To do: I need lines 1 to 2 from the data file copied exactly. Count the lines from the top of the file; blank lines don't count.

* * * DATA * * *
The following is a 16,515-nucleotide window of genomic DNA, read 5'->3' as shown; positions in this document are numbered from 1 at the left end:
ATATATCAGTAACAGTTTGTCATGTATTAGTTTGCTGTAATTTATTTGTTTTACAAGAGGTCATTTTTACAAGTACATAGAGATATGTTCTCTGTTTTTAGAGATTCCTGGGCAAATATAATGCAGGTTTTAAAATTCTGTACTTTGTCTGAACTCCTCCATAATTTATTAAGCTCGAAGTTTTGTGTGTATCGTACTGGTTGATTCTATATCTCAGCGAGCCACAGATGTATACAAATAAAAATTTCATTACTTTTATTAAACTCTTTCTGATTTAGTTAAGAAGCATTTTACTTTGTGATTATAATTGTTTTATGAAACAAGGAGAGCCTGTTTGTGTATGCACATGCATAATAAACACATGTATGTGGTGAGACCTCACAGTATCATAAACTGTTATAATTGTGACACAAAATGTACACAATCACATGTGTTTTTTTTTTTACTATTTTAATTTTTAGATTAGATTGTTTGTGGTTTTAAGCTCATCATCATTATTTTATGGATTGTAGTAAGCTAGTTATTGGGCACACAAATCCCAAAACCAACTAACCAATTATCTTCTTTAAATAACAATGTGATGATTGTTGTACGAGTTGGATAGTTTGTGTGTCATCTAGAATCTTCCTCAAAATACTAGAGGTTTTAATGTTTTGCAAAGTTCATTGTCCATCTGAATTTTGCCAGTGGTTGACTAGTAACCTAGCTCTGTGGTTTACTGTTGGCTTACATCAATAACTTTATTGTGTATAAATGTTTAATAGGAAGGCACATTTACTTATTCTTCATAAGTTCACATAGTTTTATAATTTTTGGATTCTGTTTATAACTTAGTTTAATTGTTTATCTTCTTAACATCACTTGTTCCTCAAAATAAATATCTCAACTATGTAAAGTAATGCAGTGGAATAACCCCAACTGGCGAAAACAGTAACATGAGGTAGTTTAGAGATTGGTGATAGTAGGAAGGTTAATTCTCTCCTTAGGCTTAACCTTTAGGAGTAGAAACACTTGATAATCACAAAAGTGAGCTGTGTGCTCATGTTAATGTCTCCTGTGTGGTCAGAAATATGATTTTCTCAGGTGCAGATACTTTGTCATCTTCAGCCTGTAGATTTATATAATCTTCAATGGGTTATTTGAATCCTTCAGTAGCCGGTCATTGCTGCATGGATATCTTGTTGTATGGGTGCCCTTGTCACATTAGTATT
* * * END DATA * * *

The following is a 16,515-nucleotide window of genomic DNA, read 5'->3' as shown; positions in this document are numbered from 1 at the left end:
ATATATCAGTAACAGTTTGTCATGTATTAGTTTGCTGTAATTTATTTGTTTTACAAGAGGTCATTTTTACAAGTACATAGAGATATGTTCTCTGTTTTTAGAGATTCCTGGGCAAATATAATGCAGGTTTTAAAATTCTGTACTTTGTCTGAACTCCTCCATAATTTATTAAGCTCGAAGTTTTGTGTGTATCGTACTGGTTGATTCTATATCTCAGCGAGCCACAGATGTATACAAATAAAAATTTCATTACTTTTATTAAACTCTTTCTGATTTAGTTAAGAAGCATTTTACTTTGTGATTATAATTGTTTTATGAAACAAGGAGAGCCTGTTTGTGTATGCACATGCATAATAAACACATGTATGTGGTGAGACCTCACAGTATCATAAACTGTTATAATTGTGACACAAAATGTACACAATCACATGTGTTTTTTTTTTTACTATTTTAATTTTTAGATTAGATTGTTTGTGGTTTTAAGCTCATCATCATTATTTTATGGATTGTAGTAAGCTAGTTATTGGGCACACAAATCCCAAAACCAACTAACCAATTATCTTCTTTAAATAACAATGTGATGATTGTTGTACGAGTTGGATAGTTTGTGTGTCATCTAGAATCTTCCTCAAAATACTAGAGGTTTTAATGTTTTGCAAAGTTCATTGTCCATCTGAATTTTGCCAGTGGTTGACTAGTAACCTAGCTCTGTGGTTTACTGTTGGCTTACATCAATAACTTTATTGTGTATAAATGTTTAATAGGAAGGCACATTTACTTATTCTTCATAAGTTCACATAGTTTTATAATTTTTGGATTCTGTTTATAACTTAGTTTAATTGTTTATCTTCTTAACATCACTTGTTCCTCAAAATAAATATCTCAACTATGTAAAGTAATGCAGTGGAATAACCCCAACTGGCGAAAACAGTAACATGAGGTAGTTTAGAGATTGGTGATAGTAGGAAGGTTAATTCTCTCCTTAGGCTTAACCTTTAGGAGTAGAAACACTTGATAATCACAAAAGTGAGCTGTGTGCTCATGTTAATGTCTCCTGTGTGGTCAGAAATATGATTTTCTCAGGTGCAGATACTTTGTCATCTTCAGCCTGTAGATTTATATAATCTTCAATGGGTTATTTGAATCCTTCAGTAGCCGGTCATTGCTGCATGGATATCTTGTTGTATGGGTGCCCTTGTCACATTAGTATT